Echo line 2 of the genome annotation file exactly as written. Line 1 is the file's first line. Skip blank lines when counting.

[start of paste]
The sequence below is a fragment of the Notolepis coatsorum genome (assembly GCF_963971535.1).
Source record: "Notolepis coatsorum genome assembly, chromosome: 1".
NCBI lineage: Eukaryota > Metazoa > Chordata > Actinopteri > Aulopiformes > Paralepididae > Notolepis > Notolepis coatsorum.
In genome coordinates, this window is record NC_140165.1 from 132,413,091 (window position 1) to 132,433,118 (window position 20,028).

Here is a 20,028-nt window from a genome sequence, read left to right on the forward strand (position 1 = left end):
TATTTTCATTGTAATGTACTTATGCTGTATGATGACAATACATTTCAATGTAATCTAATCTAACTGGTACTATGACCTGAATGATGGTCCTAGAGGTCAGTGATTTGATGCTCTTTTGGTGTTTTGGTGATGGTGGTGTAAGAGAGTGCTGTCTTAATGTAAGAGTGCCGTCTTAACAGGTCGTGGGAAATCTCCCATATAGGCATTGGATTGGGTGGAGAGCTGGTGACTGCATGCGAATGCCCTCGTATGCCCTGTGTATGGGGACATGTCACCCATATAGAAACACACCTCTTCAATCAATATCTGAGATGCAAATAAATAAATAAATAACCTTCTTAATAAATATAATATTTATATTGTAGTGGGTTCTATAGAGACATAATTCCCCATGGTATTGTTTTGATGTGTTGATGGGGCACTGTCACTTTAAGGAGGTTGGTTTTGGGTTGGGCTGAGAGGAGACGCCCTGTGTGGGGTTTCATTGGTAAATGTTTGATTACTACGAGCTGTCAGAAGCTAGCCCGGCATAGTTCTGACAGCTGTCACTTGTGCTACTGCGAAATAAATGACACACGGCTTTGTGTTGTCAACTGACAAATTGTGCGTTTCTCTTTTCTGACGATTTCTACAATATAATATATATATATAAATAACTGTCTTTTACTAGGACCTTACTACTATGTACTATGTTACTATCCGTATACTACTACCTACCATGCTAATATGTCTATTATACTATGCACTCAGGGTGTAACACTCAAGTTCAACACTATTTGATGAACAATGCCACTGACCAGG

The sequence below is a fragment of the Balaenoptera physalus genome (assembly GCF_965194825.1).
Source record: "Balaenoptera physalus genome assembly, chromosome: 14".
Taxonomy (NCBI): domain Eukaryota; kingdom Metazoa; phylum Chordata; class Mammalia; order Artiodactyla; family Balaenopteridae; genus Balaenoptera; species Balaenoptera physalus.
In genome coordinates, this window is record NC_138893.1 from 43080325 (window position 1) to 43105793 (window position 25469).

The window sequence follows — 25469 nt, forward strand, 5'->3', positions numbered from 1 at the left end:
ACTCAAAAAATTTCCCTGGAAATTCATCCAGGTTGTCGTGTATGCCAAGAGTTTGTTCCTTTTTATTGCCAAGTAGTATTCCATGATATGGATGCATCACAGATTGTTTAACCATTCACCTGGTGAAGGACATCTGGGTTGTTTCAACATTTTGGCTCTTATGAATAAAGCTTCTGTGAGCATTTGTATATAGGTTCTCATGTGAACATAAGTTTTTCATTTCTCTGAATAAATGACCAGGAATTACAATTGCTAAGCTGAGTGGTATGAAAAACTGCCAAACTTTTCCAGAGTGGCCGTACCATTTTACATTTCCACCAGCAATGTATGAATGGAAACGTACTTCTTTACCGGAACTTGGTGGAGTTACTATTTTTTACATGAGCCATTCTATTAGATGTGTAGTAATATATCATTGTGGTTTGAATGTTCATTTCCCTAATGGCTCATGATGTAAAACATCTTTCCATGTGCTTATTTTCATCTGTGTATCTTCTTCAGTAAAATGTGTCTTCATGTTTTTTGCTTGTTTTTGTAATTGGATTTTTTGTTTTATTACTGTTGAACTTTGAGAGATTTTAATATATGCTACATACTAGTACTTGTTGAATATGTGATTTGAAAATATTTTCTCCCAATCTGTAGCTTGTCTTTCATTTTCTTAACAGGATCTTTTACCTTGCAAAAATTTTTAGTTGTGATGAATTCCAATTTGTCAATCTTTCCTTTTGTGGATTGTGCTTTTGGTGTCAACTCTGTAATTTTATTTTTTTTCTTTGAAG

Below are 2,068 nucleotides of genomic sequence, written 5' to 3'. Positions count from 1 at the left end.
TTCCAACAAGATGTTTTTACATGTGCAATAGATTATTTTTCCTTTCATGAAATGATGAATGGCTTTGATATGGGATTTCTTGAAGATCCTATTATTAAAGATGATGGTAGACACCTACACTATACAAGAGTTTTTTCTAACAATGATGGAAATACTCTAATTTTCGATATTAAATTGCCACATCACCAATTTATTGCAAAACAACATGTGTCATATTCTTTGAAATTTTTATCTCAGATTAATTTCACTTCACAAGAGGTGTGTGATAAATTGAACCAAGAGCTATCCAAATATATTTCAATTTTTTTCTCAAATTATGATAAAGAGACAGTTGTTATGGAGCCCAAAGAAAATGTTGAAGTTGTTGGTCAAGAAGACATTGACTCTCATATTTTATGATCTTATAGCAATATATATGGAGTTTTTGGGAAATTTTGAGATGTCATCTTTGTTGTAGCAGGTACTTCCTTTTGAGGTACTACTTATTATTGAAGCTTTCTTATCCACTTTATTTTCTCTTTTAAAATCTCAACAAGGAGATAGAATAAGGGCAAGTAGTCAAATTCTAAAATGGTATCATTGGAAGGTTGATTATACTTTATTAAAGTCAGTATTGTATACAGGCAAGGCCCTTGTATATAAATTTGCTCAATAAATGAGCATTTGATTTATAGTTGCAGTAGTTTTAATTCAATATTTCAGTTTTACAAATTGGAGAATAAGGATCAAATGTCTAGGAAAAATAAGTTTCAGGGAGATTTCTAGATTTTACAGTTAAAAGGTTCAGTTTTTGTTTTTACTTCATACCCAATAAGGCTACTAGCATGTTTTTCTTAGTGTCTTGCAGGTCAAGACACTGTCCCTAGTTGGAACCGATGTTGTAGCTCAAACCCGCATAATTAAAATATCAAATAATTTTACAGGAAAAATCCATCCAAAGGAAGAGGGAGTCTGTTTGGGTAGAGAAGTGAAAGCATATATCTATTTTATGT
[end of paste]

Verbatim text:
Source record: "Notolepis coatsorum genome assembly, chromosome: 1".